By Paolo von Schirach
November 9, 2013
WASHINGTON – I wrote recently that, as a rule, ambitious public policies aimed at forcing large sectors of the private economy to move in a different directions fail. (See link to related piece). They fail because self-assured policy planners are unable to take into account the (unpredictable) behavior of thousands of affected players, large and small. They are unable to predict and properly assess the impact of one component of the policy on many others. They are ultimately unable to foresee the size and scope of unintended consequences.
It may be too early to say, but this is what seems to be unfolding with the (so far semi-botched) roll out of the Affordable Care Act, universally known as Obamacare. Leaving aside the clogged and unworkable health care exchanges website debacle, (this mess will be fixed, at some point), what is emerging is that there was a conceptual flaw at the very foundation of this socially minded legislation aimed at covering millions of Americans who have no health insurance.
The idea was that by forcing millions of young and relatively healthy Americans to buy health insurance, their premiums would subsidize the high cost, sick and old people now getting insurance for the first time. Well, so far this is not happening. So far, the poor and the sick are getting in, because obviously they benefit from the new system, while very few young and healthy Americans are joining. Making a simple calculation, many prefer to pay the penalty mandated by the law rather than paying for expensive medical insurance that they do not need.
Universal care at no additional cost?
Well, it is too early to say how all this will unfold months or years from now, especially after the health insurance exchanges will start working as they should. Still, if this trend is not reversed, then the whole idea that Obamacare will pay for itself falls apart. If the young are not there to subsidize the additional number of sick people, then the insurance companies will start losing money. The only way out for them will be to jack up premiums. If that is the case, then the Government will have to step in with some additional subsidies for low-income, high cost patients.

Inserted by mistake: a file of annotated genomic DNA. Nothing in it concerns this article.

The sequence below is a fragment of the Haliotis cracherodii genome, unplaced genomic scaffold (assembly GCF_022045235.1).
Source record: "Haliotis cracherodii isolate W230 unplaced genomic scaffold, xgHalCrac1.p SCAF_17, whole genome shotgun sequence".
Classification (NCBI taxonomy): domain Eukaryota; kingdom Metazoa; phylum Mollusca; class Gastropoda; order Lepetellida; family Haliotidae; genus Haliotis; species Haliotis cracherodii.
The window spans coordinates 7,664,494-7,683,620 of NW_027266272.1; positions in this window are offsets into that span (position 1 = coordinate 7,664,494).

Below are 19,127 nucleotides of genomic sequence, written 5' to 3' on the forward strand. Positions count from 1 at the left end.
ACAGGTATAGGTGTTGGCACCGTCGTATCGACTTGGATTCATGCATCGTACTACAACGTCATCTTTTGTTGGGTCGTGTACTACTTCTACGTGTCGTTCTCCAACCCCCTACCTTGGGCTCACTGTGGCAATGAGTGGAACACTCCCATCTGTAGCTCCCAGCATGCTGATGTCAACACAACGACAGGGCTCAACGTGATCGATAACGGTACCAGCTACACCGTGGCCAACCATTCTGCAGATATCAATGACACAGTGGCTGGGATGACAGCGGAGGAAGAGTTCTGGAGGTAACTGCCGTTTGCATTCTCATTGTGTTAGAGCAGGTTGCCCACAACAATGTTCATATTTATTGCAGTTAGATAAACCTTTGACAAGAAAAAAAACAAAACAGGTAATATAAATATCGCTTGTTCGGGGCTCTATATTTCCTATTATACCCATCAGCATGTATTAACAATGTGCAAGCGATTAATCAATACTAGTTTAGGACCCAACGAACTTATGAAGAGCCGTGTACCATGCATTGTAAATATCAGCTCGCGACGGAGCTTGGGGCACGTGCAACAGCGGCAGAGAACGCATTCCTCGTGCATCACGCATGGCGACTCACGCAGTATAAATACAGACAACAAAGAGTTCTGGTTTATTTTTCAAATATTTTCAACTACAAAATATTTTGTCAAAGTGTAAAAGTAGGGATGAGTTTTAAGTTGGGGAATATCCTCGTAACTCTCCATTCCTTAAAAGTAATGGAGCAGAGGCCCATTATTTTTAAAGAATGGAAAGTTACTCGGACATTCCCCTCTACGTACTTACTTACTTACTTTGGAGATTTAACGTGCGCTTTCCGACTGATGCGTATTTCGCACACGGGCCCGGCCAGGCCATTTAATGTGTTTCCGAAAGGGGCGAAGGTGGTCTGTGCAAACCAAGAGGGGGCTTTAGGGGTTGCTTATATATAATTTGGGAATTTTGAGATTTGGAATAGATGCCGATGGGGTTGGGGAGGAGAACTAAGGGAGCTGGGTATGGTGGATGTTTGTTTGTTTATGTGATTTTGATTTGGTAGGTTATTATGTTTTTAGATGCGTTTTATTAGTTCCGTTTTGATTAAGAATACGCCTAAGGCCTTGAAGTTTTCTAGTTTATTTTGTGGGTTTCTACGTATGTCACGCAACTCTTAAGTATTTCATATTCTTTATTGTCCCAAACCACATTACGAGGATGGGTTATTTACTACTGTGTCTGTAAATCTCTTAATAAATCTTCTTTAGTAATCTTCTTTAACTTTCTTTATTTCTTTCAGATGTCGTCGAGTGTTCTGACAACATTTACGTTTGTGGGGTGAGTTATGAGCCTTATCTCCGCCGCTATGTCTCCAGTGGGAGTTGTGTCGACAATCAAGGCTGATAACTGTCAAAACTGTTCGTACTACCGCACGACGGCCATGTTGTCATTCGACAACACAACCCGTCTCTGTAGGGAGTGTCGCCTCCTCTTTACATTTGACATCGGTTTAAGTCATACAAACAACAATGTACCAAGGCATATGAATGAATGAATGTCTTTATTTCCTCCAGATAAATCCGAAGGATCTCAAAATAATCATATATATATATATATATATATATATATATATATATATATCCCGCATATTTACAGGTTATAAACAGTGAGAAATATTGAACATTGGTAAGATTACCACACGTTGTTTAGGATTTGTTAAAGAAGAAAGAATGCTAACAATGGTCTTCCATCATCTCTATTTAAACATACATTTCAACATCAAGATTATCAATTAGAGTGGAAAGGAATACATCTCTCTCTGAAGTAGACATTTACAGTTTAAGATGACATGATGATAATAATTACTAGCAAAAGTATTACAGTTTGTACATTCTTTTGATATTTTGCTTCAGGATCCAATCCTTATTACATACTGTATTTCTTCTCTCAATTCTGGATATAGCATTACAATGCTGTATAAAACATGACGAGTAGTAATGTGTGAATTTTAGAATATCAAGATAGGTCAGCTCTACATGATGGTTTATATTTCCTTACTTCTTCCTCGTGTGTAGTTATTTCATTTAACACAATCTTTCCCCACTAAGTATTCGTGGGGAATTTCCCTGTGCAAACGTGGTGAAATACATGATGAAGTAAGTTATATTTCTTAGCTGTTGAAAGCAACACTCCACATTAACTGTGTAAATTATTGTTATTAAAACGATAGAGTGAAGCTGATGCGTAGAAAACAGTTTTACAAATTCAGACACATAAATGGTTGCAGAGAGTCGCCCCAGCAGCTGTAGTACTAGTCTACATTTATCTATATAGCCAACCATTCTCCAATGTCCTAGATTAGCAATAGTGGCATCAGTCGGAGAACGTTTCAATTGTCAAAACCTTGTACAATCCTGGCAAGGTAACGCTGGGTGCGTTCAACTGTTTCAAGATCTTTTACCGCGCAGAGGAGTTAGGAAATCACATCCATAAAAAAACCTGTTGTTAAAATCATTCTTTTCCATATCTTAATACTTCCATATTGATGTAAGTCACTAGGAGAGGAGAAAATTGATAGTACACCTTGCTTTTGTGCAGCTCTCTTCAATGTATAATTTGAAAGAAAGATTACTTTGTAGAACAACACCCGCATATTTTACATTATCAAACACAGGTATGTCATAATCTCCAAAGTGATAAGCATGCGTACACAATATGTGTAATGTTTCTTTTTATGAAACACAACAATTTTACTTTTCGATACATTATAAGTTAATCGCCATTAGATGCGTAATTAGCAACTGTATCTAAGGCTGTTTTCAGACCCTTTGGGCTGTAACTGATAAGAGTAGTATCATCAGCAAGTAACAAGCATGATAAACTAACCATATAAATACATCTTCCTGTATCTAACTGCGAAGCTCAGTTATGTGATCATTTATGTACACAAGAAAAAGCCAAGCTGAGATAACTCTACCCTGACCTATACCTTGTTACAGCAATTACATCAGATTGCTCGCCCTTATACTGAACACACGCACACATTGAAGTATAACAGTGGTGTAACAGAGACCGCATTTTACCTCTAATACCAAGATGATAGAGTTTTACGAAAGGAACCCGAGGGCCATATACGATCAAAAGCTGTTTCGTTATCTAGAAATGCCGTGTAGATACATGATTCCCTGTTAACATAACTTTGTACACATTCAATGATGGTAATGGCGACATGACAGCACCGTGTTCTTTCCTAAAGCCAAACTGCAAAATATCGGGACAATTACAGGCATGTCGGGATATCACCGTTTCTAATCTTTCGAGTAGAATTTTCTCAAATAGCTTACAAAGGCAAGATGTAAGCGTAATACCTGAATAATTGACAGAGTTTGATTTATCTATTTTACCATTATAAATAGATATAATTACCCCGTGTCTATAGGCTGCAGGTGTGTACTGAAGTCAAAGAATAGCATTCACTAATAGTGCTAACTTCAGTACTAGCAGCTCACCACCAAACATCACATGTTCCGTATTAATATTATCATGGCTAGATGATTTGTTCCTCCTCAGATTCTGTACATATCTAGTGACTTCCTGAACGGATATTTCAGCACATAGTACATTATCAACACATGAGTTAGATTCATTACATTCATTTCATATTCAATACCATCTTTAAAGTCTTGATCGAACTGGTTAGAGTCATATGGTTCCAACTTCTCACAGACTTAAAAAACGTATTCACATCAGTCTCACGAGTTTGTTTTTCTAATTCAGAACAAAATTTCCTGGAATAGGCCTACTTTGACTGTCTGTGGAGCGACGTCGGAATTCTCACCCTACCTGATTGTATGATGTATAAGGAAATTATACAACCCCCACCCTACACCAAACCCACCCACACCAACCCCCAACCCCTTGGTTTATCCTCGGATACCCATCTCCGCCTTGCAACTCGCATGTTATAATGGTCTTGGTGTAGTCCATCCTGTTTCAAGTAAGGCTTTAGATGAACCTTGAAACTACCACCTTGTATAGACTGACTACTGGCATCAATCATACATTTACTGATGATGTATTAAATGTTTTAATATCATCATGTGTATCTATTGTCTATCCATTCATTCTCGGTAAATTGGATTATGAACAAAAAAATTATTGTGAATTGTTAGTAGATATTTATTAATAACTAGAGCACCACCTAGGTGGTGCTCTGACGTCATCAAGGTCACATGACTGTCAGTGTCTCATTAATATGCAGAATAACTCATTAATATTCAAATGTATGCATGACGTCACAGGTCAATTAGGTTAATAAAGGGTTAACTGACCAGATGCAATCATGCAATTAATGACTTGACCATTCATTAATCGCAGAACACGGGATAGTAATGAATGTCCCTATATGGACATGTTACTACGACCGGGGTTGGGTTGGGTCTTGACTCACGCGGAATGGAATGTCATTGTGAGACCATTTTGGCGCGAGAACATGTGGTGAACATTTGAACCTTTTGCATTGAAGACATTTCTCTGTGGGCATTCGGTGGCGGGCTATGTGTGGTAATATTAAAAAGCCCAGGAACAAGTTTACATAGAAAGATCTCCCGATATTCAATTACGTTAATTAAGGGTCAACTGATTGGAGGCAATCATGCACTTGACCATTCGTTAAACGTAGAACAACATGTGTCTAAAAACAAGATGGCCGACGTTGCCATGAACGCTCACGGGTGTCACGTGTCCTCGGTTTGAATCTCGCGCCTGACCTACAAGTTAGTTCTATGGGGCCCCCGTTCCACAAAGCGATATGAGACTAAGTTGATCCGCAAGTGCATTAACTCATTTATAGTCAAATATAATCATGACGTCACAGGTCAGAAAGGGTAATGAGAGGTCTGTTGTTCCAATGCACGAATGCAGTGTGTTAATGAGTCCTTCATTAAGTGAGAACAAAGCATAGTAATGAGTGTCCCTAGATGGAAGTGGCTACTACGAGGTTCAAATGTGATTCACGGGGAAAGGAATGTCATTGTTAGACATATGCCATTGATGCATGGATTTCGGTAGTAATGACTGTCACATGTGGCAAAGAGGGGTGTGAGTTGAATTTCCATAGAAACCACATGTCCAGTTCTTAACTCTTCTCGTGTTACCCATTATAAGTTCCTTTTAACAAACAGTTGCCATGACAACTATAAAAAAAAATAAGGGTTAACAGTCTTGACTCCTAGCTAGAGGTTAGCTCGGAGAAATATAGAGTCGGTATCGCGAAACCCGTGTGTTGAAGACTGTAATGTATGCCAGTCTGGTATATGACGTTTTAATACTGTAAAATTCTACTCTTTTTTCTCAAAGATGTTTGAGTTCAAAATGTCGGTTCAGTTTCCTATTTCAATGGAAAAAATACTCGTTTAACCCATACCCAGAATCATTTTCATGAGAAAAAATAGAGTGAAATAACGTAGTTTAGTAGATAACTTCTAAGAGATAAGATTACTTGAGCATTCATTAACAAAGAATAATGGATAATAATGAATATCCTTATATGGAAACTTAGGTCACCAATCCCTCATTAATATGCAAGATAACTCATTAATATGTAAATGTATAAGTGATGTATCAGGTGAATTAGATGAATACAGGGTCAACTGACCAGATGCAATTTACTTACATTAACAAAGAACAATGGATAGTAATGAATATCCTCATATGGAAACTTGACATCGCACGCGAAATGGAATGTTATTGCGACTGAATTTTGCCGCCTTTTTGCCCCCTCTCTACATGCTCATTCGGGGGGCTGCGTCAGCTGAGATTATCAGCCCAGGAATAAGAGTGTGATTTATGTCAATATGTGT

We do not know this for sure, but this is highly likely.
More trouble ahead
On top of that, so far we have almost 5 million American who have lost their health insurance on account of the mandates of the new law. We know that the administration gave unequivocal assurances that this would never happen. Well, an unrepentant President Obama now tells those who lost their insurance not to worry. By going to the new exchanges, they are bound to find a new, better and cheaper health insurance policy. May be so. But it is not a given.
In the meantime, on top of everything else, the false statements coming from the White House have undermined public confidence in the administration, and this is reflected in all public opinion polls. Again, this is another unintended consequence of promises that could not be kept.
And there is more bad news. Many employers who fear the additional burden of health insurance mandates for their workers keep the number of their employees below the level that would trigger the health insurance mandate. Likewise, many others keep their workers below the number of weekly hours that would make them eligible to get health insurance. All this is still anecdotal. Still, imagine this headline: “Health insurance mandate constrains economic growth, this way contributing to higher unemployment.” Yet another unintended consequence. Look, this is an unfolding story with many parts. But what we have seen so far does not look that good.
Millions will get health care; but it will cost more
Down the line, the best case scenario is that millions of Americans, especially the poor and those with pre-existing conditions, will get affordable health care. And this is good. However, the notion that this will happen without any additional costs because of the magic of the health care exchanges is pure fantasy. Unless millions of (mostly healthy) young people join the new system, the only way to allow high cost patients to stay insured will be through public subsidies. One way or the other, the tax payers will get the bill.
On top of that, if tens of thousands of small businesses cut their work force or do not hire new people in order to avoid paying for their health insurance, the cumulative effect will be less economic growth. Talk about the actual impact of a law aimed at improving social conditions: thanks to Obamacare some get costly insurance; but others get no jobs. How many real winners?
Policy-makers still do not understand
Those who put together Obamacare are naive sorcerer apprentices who got into something that they did not fully understand. Given the official rhetoric full of hope about the eventual net benefits of the legislation, it seems that they still have not understood why they were wrong.